June 27–July 6, 2011
+ Juan Cristóbal Cerrillo + Carolyn Chen + David Coll + Sean Garner +
+ Eric Gladstone + Andrew Greenwald + Brian Griffeath-Loeb + Heather Gordon + Cole Heinowitz +
+ Michelle Lou + Marcia Scott + Jeffrey Treviño + Erik Ulman + Rachel Vandagriff +
As usual, this is only a bare sketch of the session’s activities, and doesn’t attempt to detail the many conversations, casual music making, fine meals by Michelle Lou, pool playing, and other activities that made up so much of the festival.
The first participants arrived over the course of the afternoon. In an evening visit to the creek, Erik broke his finger, necessitating a trip to the local hospital; and the original movie viewing plans were suspended in favor of informal conversations.
After more informal conversations in the morning and at lunch, presentations began in the afternoon: Erik introduced and briefly discussed recordings of Sibelius’ Tapiola and the second movement of the Sixth Symphony; and Juan Cristóbal showed a short film by Argentinian filmmaker Raymundo Gleyzer about rural pottery makers. After another excellent dinner of juicy ribs that slid right off the bone, corn, and a green salad with beets prepared by Michelle, who cooked for us throughout our gathering, we watched Godard’s Weekend, which stimulated lively discussion.
In the morning Cole introduced and read Shelley’s Alastor, in preparation for her later presentation on Shelley and Spicer. After lunch we watched a documentary on Philip Guston, also discussing his work with reference to the new anthology of his collected writings and interviews. After dinner, we watched Cocteau’s Orphée, again with reference to coming discussion of Spicer.
As a morning sermon Cole played a recording of much of Spicer’s first Vancouver lecture, which details his theory of poetic dictation. Then Brian led the group in a meditation which he had designed; and Juan Cristóbal presented his new ensemble work Lucha. In the afternoon, Marcia led the first if two Feldenkrais Awareness through Movement lessons: Chanukiah, freeing the shoulders from the ribs. After dinner Carolyn presented videos and recordings of a wide range of recent work, from multimedia performances to her orchestral piece Wilder Shores of Love; to which Erik responded by showing Ron Rice’s Chumlum.
Erik read as a morning sermon two poems from Olson’s Maximus, “West Gloucester” and “Celestial Evening, October 1967.” Following this, Cole read her paper relating Shelley and Spicer and their views of poetic inspiration. Andrew then shared two new works, Sofrut and Hasofer, discussing their principles of generation and general aesthetic concerns. In the afternoon, Carolyn played a recording of her epic piano piece My Young Life Has an End. Michelle and Juan Cristóbal’s delicious carnitas tacos, shrimp ceviche, and jicama salad put us in the mood for a Poto dance party.
Brian shared a number of recent experimental compositions, and discussed their relation to his more central concerns; and then Erik presented recordings of two recent pieces for flute, Styx and this until. In the afternoon, Cole introduced a documentary on Charles Olson, Polis Is This, followed by outtakes from the 1966 NET profile of Olson. In what has become a yearly tradition, Mark and Cathy Scott prepared the evening’s barbecue dinner, which was followed by a screening of Philippe Garrel’s Le Lit de la vierge.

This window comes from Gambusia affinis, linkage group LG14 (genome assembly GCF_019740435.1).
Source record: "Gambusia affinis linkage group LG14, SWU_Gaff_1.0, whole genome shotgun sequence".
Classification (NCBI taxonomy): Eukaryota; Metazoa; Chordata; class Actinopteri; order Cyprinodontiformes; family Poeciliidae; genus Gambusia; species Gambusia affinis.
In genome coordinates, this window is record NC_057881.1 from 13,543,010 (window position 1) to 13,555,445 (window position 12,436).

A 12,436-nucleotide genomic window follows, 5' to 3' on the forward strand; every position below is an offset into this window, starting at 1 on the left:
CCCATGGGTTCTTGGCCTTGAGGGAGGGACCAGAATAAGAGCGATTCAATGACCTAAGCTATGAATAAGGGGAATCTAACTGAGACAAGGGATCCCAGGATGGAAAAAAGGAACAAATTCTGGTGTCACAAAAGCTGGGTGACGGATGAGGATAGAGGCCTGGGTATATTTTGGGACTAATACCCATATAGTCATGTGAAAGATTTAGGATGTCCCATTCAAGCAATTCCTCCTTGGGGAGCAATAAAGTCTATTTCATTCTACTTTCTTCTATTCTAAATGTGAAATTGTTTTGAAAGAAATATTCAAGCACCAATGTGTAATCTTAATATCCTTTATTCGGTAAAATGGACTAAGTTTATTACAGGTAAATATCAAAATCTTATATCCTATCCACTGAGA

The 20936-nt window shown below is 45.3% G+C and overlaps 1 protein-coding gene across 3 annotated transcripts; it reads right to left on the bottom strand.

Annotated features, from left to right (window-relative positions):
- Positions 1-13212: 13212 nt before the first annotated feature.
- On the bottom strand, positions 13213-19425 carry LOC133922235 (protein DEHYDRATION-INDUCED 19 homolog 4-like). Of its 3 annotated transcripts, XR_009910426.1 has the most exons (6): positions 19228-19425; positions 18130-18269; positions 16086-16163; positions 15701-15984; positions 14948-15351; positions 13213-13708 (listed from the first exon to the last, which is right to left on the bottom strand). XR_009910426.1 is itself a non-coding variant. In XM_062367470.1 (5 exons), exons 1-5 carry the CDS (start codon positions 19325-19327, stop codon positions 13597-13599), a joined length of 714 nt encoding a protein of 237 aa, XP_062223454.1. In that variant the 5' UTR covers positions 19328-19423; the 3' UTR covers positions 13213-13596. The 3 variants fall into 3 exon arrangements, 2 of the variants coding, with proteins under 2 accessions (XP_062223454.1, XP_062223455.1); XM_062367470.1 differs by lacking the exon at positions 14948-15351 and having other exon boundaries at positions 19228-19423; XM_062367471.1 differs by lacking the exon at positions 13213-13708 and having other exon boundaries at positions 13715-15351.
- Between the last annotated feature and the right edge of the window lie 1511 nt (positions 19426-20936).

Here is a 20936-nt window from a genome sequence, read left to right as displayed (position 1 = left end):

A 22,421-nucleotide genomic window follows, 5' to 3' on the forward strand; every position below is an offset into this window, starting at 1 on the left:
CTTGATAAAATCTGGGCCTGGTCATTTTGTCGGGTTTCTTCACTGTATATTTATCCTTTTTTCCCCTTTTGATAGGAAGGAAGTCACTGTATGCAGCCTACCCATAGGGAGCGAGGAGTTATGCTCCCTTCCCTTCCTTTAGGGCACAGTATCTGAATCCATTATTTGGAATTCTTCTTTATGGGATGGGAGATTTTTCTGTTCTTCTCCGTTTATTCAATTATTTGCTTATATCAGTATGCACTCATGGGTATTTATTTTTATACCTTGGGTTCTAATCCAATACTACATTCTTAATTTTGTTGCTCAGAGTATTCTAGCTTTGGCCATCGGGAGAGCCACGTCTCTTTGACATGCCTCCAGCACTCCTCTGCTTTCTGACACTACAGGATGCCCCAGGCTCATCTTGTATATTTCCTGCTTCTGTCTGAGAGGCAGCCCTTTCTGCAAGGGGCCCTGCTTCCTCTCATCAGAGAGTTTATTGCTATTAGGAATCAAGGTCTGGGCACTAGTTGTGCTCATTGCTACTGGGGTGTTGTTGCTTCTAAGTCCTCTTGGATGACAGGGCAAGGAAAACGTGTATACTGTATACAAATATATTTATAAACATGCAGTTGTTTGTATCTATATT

David showed the development of his music over the last few years with 1956-1958, Muthologos, and Dérive; and Marcia led a second Feldenkrais session, this one concentrating on sensing the structure of the mouth and the patterns of the breath. Erik was inspired to show Samuel Beckett’s Not I, as performed by Billie Whitelaw. After lunch Cole read and discussed her new poems, “Understanding Heraldry” and “The Trade,” as well as the neglected poetry of Peter Seaton. Coontinuing the celebration of American poets, after dinner Cole and Erik read Michael McClure’s play The Beard, followed by a viewing of Monte Hellman’s The Shooting.
In the morning session Jeff gave a first presentation, concentrating on his recent computer animations. To celebrate the 4th, in the afternoon Cole and Erik read from and discussed an eclectic selection of great American writers—Jeffers, Spicer, Seaton, Stevens, and Burroughs. Some of the Poto participants climbed some of the high ropes course elements. Continuing the patriotic theme, after dinner there was a double feature of George Waggner’s anti-Communist Red Nightmare and Howard Brookner’s film about Burroughs.
Cole gave a second reading, clarifying the grammatical structures and associative mechanisms of her recent work; and in his second presentation Jeff shared rare footage of Soviet experiments in sound production through optical technological means (on celluloid, a proto-UPIC…), with other experimental fusions of sound and image. On this final afternoon we took a field trip to the Yuba River. In the evening we read through some music by John Cage: a simultaneous version of Atlas Eclipticalis with Winter Music and the Solo for Voice 45, and one of the Song Books and the Piano Concert. Since we had just received by phone the sad news of Cy Twombly’s death, Erik prefaced the run-through with a reading of Cy’s only published statement on his work, from l’Esperienza moderna, 1957.
We gathered our things, cleaned up the premises, and went home.